My other favorite memory of Little Bridges and of Bill Russell is from the concert presented in the same year by the band. Professor Russell wanted to do a program for winds, and I suggested that he include the Second Suite for Military Band of Gustav Holst. This piece includes the “Song of the Blacksmith,” featuring a part for (what else?) an anvil. As a violinist, I didn’t normally play in symphonic bands, but Professor Russell invited me to sit in on anvil for this concert. Once we located an actual anvil for the purpose it turned out neither of us liked the sort of clanky sound it made. Then he remembered that he had a 3-foot length of railroad rail at his house. We hung it from one of those beautiful side balconies over the stage, and I rendered my first (and only) performance with concert band using a large hammer on the stage of Little Bridges Hall of Music. What a glorious, ringing sound it was!
Thanks again for the memories, and Happy Centennial to Little Bridges.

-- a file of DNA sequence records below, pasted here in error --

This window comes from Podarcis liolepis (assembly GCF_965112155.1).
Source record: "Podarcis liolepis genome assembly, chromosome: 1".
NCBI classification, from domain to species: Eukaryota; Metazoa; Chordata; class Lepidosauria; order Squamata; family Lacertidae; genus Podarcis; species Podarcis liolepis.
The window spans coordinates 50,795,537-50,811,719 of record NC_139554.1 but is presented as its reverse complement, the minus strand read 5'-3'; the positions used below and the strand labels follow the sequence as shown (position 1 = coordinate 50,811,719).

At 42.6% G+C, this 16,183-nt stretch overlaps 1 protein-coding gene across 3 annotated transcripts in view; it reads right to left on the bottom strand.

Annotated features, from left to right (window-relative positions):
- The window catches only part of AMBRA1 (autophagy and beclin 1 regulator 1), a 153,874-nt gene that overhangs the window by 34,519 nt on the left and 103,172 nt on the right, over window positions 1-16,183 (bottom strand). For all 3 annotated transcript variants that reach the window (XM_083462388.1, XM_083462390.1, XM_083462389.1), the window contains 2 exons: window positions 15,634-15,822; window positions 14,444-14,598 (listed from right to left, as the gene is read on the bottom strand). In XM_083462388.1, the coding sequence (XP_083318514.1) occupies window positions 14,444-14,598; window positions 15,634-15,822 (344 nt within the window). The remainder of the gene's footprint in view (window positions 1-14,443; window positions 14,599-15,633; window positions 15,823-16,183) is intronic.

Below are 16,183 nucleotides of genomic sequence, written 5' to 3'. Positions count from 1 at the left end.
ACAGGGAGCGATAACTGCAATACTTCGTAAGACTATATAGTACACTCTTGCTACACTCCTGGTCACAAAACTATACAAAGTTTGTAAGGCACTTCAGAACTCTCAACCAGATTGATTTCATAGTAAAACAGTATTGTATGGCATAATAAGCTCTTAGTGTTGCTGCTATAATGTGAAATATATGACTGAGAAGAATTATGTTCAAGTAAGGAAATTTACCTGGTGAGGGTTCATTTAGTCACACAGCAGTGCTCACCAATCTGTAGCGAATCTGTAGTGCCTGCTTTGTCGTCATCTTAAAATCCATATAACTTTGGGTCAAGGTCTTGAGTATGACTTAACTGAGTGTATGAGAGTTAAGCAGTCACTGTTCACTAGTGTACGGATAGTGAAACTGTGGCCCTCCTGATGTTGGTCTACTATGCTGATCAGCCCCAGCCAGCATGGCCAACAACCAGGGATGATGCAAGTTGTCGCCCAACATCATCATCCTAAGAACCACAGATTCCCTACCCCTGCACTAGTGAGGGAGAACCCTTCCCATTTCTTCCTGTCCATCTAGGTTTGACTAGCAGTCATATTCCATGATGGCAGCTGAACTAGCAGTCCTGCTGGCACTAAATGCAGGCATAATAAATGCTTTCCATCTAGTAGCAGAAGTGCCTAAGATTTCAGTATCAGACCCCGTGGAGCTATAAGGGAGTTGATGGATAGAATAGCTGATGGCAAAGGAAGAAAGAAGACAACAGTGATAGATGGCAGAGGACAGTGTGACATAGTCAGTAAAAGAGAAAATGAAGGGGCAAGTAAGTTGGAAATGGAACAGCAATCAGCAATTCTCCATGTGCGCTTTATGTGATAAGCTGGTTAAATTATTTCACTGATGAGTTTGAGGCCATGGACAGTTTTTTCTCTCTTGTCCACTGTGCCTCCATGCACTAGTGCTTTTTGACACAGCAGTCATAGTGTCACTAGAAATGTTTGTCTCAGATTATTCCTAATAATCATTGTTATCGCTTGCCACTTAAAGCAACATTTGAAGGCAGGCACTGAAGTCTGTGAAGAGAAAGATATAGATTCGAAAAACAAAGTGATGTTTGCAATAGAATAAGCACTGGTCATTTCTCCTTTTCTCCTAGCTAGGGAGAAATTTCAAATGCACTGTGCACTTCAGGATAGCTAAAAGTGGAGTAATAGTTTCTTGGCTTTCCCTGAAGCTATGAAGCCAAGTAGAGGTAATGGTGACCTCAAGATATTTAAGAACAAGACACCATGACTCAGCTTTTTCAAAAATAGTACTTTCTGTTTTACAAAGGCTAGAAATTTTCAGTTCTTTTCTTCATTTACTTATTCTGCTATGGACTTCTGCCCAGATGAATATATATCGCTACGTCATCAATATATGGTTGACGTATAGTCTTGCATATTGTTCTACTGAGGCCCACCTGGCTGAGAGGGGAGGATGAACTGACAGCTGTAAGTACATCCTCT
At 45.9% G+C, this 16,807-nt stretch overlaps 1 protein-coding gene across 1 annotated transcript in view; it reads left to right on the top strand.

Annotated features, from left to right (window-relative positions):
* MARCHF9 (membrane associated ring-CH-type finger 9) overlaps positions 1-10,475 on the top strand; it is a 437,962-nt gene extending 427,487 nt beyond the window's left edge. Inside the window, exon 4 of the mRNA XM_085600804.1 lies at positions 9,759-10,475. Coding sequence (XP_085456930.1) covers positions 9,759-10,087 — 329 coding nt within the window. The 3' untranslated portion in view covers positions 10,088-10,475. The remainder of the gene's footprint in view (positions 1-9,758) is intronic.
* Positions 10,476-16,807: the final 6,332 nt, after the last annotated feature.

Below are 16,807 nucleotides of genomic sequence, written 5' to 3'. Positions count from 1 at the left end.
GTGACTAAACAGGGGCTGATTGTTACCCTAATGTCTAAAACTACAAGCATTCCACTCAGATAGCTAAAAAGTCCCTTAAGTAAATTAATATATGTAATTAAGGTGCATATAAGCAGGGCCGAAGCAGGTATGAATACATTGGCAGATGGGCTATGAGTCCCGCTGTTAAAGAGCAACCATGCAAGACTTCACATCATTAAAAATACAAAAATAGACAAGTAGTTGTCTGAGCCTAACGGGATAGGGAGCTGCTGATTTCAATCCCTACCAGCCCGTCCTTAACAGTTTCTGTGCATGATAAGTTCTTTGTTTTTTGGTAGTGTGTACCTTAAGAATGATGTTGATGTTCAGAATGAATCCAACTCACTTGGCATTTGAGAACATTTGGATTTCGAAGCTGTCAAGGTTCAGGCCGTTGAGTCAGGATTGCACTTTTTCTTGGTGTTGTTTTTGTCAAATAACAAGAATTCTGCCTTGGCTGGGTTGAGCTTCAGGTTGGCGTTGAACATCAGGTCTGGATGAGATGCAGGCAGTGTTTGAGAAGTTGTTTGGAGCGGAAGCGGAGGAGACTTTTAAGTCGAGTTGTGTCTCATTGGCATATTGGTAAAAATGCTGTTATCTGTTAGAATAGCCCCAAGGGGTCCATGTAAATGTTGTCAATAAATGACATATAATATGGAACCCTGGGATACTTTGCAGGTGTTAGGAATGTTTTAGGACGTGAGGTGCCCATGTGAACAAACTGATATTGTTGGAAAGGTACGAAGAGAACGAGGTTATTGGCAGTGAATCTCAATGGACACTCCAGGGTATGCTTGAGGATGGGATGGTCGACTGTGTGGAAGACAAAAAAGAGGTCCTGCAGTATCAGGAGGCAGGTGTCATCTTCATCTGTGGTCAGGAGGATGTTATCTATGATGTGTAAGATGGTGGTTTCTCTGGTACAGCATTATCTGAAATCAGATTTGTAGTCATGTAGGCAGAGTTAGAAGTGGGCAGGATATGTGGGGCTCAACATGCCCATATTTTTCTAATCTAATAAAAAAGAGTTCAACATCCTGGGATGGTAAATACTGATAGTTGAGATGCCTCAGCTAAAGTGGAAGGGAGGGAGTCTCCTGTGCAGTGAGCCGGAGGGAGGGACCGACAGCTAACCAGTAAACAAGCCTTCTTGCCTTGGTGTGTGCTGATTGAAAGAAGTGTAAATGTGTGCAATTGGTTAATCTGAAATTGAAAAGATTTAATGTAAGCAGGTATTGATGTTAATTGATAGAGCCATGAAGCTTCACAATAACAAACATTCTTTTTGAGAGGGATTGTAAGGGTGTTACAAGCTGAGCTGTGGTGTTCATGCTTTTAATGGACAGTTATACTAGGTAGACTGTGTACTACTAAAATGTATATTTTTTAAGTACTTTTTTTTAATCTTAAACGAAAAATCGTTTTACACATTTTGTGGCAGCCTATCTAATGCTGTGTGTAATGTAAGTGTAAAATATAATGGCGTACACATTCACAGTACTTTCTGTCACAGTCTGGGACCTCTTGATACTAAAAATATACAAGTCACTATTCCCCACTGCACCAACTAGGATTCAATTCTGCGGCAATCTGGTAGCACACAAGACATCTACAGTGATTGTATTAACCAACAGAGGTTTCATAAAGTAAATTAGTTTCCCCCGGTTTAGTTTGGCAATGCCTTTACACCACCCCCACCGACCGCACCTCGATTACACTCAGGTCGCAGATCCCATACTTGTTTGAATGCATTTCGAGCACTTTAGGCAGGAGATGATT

—Paul Bent ’65
Long Beach, Calif.
I found this most recent issue of PCM a particularly good and interesting one. I recall Graydon Beeks leading the tenors and baritones/basses of the choir to learn the new music. This was 1982–1984; 1985–1986, when I sang tenor in the P.C. choir. (The choir director Jon Bailey assisted the sopranos and altos to learn their parts.) But when I read Beeks’ article, that opens the issue, I was really pleased to find that his organ teacher was Doc Blanchard, because my mother, Margaret Lindgren (née Fuller), a Pomona alumna, has often told me the (true) story of Doc Blanchard, who was organist of the Claremont Methodist Church, having to leave in the middle of the Sunday morning church service to go put out fires as he was on the Claremont Fire Brigade!
Especially meaningful to me in this issue, however, is the large section on undocumented students, including the as-yet unpassed DREAM Act and DACA, which President Obama pushed through and still stands, allowing undocumented individuals, under specific circumstances, to remain in the Unites States with full legal protection and renewal every two years, even though they are not granted U.S. citizenship. Citizenship is what the President would really like to see, but cannot without the full backing of the Congress. This act is truly bipartisan, with both Democrat and Republican Congressmen originating and voting for it.